Katie Lichtig is now assistant city manager and chief operating officer for the City of Santa Monica, Calif. After leaving her career in the federal government, Lichtig began working for the municipal government of Santa Monica in 1992. Previously Lichtig was the city manager for San Luis Obispo, Calif. For more information about Lichtig, and her role at Santa Monica, click here.
Kerri Raissian and Lindsey Bullinger recently published “Money matters: does the minimum wage affect child maltreatment rates?” in Children and Youth Services Review. They reviewed eleven years of records on child abuse and neglect and found that increases in the minimum wage correlate with declining child maltreatment rates. Their findings were recently featured on sciencedaily.com. To read that article, click here. Raissian is assistant professor of public policy at University of Connecticut, where she specializes in child and family policy, family violence and child welfare. Bullinger is associate instructor in the school of public and environmental affairs at Indiana University at Bloomington.
Maddy Hamlin is the 2017 Polikoff-Gautreaux fellow with Business and Professional People for the Public Interest nonprofit (BPI). BPI advocates on behalf of public housing projects, and works to reform the Chicago public education and criminal justice systems. For more information about the BPI, click here. Maddy recently contributed an article about her work to CityLab, a webmagazine hosted by The Atlantic. To read her article, click here.
Carissa Ralbovsky won the George A. Bell Award for exemplary achievement in budgeting and management in state government. Ralbovsky was recognized for her innovative leadership that led to the automation of budget instruction procedures. Ralbovsky is the budget supervisor for public safety and environment in the Maryland Department of Budget & Management. For more information about her recent achievement click here.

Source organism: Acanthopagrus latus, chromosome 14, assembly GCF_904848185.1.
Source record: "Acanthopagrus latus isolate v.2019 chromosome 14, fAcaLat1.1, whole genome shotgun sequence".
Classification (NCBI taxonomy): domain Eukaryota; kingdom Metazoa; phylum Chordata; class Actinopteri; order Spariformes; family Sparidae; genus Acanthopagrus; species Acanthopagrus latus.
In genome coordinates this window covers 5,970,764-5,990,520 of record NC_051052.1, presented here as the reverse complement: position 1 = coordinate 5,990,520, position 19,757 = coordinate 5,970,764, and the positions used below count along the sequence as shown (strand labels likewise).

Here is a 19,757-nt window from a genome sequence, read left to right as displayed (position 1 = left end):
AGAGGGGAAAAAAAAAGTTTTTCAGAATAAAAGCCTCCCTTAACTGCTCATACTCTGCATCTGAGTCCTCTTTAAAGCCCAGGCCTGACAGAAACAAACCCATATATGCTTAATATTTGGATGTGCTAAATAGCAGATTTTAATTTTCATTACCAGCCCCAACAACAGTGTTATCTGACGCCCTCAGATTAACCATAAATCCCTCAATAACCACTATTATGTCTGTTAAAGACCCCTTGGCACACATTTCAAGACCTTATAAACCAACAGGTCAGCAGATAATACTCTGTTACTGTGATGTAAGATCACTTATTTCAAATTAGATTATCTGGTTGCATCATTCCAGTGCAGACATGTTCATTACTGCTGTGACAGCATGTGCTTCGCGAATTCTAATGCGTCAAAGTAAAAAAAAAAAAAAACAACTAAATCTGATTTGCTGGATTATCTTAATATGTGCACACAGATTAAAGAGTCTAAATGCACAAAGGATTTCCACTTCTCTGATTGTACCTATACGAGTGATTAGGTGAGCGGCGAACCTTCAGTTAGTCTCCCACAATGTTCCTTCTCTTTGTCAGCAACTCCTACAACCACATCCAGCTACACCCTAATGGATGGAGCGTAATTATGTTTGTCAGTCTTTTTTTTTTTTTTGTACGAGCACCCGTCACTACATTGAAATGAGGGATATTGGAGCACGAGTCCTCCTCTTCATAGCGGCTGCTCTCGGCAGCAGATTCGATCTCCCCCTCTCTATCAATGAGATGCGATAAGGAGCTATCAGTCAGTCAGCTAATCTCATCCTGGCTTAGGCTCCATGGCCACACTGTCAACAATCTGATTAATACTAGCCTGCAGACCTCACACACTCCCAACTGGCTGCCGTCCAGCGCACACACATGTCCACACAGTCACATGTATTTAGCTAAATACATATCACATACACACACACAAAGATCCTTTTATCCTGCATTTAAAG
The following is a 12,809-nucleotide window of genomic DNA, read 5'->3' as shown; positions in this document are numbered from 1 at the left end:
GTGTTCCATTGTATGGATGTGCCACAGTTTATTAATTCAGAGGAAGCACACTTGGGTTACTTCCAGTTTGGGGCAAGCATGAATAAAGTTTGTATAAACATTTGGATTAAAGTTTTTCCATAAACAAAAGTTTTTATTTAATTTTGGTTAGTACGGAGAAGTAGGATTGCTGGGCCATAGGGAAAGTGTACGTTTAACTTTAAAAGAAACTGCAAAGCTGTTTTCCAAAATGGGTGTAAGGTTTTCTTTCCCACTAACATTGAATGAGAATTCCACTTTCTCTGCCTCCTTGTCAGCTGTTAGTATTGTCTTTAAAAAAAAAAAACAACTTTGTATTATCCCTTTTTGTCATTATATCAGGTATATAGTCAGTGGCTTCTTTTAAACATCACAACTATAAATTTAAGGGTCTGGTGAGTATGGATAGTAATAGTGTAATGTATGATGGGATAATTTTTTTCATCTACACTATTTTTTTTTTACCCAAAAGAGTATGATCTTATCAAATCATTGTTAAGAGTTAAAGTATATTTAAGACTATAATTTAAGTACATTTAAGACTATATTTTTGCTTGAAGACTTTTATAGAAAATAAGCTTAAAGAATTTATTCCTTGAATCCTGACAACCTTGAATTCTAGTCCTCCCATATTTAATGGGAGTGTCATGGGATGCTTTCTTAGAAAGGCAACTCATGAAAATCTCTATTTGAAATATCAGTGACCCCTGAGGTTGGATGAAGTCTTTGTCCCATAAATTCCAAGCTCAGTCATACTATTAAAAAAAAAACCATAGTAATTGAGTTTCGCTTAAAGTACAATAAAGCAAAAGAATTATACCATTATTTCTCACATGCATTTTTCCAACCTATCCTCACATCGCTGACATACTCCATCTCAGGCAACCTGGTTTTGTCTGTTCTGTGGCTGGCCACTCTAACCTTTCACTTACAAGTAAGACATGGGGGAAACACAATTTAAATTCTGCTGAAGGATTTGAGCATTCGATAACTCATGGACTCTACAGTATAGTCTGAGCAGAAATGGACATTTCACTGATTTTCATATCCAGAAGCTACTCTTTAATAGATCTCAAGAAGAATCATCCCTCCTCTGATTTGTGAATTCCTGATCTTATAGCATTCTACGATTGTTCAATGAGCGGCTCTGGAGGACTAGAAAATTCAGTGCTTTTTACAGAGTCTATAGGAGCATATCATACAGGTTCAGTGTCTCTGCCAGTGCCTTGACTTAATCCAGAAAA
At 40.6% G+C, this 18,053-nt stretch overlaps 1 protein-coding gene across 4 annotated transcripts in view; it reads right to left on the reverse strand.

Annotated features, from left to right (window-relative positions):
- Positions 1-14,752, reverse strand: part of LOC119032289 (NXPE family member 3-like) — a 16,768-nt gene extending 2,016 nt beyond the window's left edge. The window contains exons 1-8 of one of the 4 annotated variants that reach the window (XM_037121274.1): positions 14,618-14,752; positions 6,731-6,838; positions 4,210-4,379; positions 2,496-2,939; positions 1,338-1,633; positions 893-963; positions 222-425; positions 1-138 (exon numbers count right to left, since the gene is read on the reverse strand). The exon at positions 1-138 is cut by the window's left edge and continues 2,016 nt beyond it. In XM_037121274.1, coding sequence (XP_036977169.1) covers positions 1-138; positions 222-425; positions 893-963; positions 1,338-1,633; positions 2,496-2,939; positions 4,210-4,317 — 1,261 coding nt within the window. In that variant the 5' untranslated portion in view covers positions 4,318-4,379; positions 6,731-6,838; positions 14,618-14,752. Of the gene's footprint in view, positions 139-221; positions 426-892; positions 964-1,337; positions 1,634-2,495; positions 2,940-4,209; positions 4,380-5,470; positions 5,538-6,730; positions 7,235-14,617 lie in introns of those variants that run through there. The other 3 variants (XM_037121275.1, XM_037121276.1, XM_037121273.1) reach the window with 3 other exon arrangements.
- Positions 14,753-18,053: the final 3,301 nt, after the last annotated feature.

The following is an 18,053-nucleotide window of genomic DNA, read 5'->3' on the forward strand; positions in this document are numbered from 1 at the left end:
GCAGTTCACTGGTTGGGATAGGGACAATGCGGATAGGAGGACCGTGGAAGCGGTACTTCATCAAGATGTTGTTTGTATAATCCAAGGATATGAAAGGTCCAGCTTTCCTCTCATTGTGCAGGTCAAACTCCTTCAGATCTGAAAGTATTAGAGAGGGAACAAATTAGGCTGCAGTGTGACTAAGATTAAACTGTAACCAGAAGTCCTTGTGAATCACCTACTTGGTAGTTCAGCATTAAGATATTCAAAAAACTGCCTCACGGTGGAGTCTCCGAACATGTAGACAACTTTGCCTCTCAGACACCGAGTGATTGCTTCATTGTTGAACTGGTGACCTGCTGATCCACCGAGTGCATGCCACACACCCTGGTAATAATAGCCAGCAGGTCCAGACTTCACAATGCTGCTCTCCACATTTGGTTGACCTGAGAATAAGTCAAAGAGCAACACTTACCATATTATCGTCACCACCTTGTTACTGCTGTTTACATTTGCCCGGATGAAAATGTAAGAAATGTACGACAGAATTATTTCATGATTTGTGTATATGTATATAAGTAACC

Pamela D. Caraccioli was named a 2017 Woman of Distinction, and elected as director-at-large of the New York State Economic Development Council (NYSEDC). Caraccioli was honored in a ceremony recognizing her leadership and dedication while working with Oswego Health. Her appointment as director-at-large with the NYSEDC affirms Caraccioli’s unparalleled expertise working alongside state and local economic development programs. Caraccioli is currently deputy to the SUNY Oswego president for external partnerships and economic development. More information about Caraccioli and her new position can be found here.
July and August are among the most exciting times of year at the Maxwell School. Having said farewell to the newest alumni of the School in May and June, Maxwell faculty and staff prepare during the summer to welcome the newest classes of students in the MPA, MA IR, and Executive MPA and MA IR programs.
Chris Omolino, Director of Admissions and Financial Aid in Maxwell’s Department of Public Administration and International Affairs, welcomed this year’s MPA and MA IR classes on the PAIA Admissions blog. Read more about this year’s accomplished cohorts at the links below.
We hope you enjoy reliving your time at Maxwell through these great posts. Join us in welcoming our newest students to Maxwell!
Jessica Murray, Director of Alumni Relations
Kelli Young, Director of Career Development
Laura McArdle, Assistant Director of Career Development
Lauren Meyer, Career Development Office and Recruiting Coordinator
Yoshina Hurgobin is now an assistant professor of South Asian history in the Department of History and Philosophy at Kennesaw State University in Georgia. Before her position at Kennesaw State, Hurgobin was a postdoctoral fellow at the Indian Ocean World Centre, at McGill University. Her research looks at questions of labor migration, citizenship, rights, and nationalism in the diaspora of South Asia. Her work has appeared in the journal International Labor Working-Class History and in the edited volume Histories of Medicine and Healing in The Indian Ocean World. She is currently working on a book project that examines the connections between Indian immigrant workers’ struggles for rights, their claims to citizenship, and the process of nation-making in colonial Mauritius.